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This article is the author’s final published version in Scientific Reports, Volume 12, Issue 1, September 2022, Article number 15094.

The published version is available at Copyright © Chisari et al.


A growing number of recent investigations on the human genome, gut microbiome, and proteomics suggests that the loss of mucosal barrier function, particularly in the gastrointestinal tract, may substantially affect antigen trafficking, ultimately influencing the close bidirectional interaction between the gut microbiome and the immune system. This cross-talk is highly influential in shaping the host immune system function and ultimately affecting the outcome of interventions. We hypothesized that the loss of mucosal barrier in the gut may be associatedto acute and chronic periprosthetic joint infections (PJI). Zonulin, soluble CD14 (sCD14), and lipopolysaccharide (LPS) were tested in plasma as part of a prospective cohort study of patients undergoing primary arthroplasty or revision arthroplasty because of an aseptic failure or PJI (as defined by the 2018 criteria). All blood samples were collected before antibiotic administration. Samples were tested using commercially available enzyme-linked immunosorbent assays as markers for gut permeability. A total of 134 patients were included in the study of which 44 patients had PJI (30 chronic and 14 acute), and the remaining 90 patients were categorized as non-infected that included 64 patients revised for aseptic failure, and 26 patients undergoing primary total joint arthroplasty. Both Zonulin (7.642 ± 6.077 ng/mL vs 4.560 ± 3.833 ng/mL; p < 0.001) and sCD14 levels (555.721 ± 216.659 ng/mL vs 396.872 ± 247.920 ng/mL; p = 0.003) were significantly elevated in the PJI group compared to non-infected cases. Higher levels of Zonulin were found in acute infections compared to chronic PJI (11.595 ± 6.722 ng/mL vs. 5.798 ± 4.841 ng/mL; p = 0.005). This prospective study reveals a possible link between gut permeability and the 'gut-immune-joint axis' in PJI. If this association continues to be borne out with a larger cohort and more in-depth analysis, it will have a clinically significant implication in managing patients with PJI. It may be that in addition to the administration of antimicrobials, patients with PJI and other orthopaedic infections may benefit from administration of gastrointestinal modulators such as pro and prebiotics.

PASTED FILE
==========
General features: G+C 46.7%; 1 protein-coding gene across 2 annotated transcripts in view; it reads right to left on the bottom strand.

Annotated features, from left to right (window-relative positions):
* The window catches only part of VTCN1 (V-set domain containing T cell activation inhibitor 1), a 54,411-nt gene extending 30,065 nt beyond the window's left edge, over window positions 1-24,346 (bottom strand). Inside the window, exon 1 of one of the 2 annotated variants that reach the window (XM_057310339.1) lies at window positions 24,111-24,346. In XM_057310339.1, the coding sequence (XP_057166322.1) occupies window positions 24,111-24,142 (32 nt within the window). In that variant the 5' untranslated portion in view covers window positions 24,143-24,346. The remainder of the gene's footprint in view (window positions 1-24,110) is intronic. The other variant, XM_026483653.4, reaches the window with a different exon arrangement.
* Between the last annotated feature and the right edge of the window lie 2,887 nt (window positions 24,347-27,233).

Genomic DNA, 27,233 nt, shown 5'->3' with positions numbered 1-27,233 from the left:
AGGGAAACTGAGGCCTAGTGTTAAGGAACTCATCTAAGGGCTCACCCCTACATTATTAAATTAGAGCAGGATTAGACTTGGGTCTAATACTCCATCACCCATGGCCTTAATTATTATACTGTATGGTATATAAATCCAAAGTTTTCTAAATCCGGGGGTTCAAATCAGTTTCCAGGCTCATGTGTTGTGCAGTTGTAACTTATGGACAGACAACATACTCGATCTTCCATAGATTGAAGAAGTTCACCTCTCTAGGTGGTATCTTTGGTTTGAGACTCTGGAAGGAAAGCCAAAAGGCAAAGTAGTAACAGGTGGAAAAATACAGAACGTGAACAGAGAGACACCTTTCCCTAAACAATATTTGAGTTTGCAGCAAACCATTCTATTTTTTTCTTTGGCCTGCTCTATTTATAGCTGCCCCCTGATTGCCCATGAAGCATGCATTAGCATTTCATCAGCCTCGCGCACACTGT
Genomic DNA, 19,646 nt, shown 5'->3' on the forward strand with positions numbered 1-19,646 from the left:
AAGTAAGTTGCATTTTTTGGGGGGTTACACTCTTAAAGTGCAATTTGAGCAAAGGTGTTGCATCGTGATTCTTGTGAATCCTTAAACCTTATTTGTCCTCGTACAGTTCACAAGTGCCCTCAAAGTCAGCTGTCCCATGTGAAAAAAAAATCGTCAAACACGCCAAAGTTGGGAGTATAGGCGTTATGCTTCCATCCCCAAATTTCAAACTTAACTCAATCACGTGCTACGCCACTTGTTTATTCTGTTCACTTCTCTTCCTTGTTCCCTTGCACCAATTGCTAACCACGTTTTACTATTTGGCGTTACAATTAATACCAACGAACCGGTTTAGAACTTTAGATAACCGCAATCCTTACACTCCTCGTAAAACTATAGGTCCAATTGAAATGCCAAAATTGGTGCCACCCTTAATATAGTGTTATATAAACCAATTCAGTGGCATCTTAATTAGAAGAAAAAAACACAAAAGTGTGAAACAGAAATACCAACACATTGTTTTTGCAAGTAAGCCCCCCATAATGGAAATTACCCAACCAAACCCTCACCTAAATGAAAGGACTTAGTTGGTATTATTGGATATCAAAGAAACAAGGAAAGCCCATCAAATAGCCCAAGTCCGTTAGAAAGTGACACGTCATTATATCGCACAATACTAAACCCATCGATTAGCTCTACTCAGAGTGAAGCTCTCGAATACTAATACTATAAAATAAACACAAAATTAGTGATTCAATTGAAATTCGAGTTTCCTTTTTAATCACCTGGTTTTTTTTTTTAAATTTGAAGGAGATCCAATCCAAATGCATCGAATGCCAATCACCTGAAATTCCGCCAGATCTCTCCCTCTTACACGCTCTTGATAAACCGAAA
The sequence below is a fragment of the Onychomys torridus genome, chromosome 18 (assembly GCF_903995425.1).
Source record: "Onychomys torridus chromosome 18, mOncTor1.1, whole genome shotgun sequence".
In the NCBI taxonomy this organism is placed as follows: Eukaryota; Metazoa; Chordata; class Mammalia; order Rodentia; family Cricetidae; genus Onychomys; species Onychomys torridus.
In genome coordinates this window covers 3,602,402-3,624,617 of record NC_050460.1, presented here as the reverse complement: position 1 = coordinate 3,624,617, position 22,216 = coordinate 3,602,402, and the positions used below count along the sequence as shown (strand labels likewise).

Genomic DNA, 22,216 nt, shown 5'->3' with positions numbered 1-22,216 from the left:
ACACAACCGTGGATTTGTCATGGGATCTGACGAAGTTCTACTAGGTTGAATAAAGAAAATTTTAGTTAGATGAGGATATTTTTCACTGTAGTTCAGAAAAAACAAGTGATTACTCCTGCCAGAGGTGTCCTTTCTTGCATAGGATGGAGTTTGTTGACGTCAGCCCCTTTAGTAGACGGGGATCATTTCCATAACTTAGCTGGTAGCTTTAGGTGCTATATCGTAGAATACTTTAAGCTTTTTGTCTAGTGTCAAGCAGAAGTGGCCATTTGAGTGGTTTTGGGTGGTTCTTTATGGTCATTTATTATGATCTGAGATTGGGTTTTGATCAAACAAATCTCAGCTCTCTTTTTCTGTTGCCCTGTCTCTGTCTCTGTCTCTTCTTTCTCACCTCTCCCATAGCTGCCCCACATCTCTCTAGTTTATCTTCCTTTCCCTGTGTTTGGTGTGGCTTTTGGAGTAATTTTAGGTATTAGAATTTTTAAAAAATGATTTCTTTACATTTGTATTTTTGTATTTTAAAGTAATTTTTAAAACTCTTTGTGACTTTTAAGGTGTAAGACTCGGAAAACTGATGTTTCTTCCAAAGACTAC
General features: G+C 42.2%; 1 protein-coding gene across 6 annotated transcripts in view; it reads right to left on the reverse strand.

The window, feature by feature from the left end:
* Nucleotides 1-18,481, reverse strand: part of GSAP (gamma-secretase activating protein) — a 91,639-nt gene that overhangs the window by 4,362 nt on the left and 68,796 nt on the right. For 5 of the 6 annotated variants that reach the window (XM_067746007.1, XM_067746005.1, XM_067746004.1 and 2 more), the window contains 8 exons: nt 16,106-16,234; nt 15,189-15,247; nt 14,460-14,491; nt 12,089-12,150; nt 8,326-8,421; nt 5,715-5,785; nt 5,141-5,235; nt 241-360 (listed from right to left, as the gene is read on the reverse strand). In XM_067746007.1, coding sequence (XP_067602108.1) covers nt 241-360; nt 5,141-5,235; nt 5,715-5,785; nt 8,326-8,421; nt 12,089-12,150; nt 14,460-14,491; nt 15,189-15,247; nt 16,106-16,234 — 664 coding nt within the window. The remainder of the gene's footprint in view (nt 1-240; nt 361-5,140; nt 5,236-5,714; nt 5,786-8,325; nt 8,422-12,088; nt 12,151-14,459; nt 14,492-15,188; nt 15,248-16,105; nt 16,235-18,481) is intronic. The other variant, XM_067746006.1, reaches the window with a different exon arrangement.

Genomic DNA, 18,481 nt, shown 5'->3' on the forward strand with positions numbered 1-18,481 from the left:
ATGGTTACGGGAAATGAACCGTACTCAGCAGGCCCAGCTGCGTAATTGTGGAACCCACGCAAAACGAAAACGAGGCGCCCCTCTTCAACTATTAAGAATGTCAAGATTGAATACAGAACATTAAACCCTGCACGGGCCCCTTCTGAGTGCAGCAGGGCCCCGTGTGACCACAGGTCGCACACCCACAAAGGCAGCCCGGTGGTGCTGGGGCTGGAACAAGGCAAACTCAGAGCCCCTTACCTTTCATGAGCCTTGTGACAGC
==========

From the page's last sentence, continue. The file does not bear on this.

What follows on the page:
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This work is licensed under a Creative Commons Attribution 4.0 License.